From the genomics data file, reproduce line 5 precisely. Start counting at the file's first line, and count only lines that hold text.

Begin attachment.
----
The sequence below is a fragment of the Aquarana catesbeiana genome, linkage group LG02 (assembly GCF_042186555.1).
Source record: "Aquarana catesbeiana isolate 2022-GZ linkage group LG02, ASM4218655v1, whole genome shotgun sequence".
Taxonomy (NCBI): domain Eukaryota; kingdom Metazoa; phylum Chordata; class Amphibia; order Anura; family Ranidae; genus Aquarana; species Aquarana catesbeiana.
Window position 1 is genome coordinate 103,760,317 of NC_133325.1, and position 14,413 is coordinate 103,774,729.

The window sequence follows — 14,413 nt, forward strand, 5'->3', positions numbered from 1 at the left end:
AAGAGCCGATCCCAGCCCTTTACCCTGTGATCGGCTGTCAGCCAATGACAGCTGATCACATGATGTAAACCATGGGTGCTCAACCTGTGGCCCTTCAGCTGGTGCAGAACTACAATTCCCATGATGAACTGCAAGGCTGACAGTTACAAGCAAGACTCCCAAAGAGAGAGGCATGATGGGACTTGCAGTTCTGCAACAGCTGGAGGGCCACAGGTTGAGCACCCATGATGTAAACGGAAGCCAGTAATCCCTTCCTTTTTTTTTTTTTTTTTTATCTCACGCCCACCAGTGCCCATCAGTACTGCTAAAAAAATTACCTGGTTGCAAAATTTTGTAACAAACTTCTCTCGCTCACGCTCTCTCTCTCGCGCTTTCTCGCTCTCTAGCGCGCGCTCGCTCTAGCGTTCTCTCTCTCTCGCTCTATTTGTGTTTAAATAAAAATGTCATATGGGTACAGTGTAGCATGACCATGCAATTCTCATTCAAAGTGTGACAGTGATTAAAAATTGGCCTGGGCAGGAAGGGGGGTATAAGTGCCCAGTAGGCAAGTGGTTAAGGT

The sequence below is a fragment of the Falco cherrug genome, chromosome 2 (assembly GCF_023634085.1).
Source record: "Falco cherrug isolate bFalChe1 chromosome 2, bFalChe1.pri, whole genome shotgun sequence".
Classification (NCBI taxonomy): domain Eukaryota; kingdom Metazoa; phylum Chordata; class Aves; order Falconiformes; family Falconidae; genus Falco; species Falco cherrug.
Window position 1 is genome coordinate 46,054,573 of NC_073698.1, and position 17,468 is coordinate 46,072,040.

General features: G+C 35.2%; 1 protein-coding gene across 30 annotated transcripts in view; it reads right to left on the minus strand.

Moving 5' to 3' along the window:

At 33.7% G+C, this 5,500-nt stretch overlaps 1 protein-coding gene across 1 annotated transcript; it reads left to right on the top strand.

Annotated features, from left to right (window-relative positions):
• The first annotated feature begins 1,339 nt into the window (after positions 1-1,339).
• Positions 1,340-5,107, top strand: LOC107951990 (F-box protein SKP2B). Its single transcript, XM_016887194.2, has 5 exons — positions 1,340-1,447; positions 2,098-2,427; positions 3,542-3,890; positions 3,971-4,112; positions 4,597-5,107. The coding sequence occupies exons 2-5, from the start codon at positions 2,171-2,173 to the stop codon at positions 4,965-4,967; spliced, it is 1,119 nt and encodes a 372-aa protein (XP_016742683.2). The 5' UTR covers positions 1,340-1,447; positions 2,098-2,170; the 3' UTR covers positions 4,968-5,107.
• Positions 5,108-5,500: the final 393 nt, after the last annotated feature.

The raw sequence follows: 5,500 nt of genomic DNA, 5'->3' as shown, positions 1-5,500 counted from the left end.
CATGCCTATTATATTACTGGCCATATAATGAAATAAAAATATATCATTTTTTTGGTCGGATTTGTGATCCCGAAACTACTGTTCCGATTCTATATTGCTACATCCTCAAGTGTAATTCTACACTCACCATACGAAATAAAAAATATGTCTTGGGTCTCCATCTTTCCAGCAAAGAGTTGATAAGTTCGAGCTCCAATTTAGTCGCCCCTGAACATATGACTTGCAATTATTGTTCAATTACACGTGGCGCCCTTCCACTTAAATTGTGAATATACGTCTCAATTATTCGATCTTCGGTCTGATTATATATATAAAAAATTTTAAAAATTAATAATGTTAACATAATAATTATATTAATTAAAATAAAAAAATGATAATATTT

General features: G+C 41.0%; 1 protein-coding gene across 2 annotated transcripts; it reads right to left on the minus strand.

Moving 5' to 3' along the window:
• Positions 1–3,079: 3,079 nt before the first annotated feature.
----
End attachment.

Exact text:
The window sequence follows — 14,413 nt, forward strand, 5'->3', positions numbered from 1 at the left end: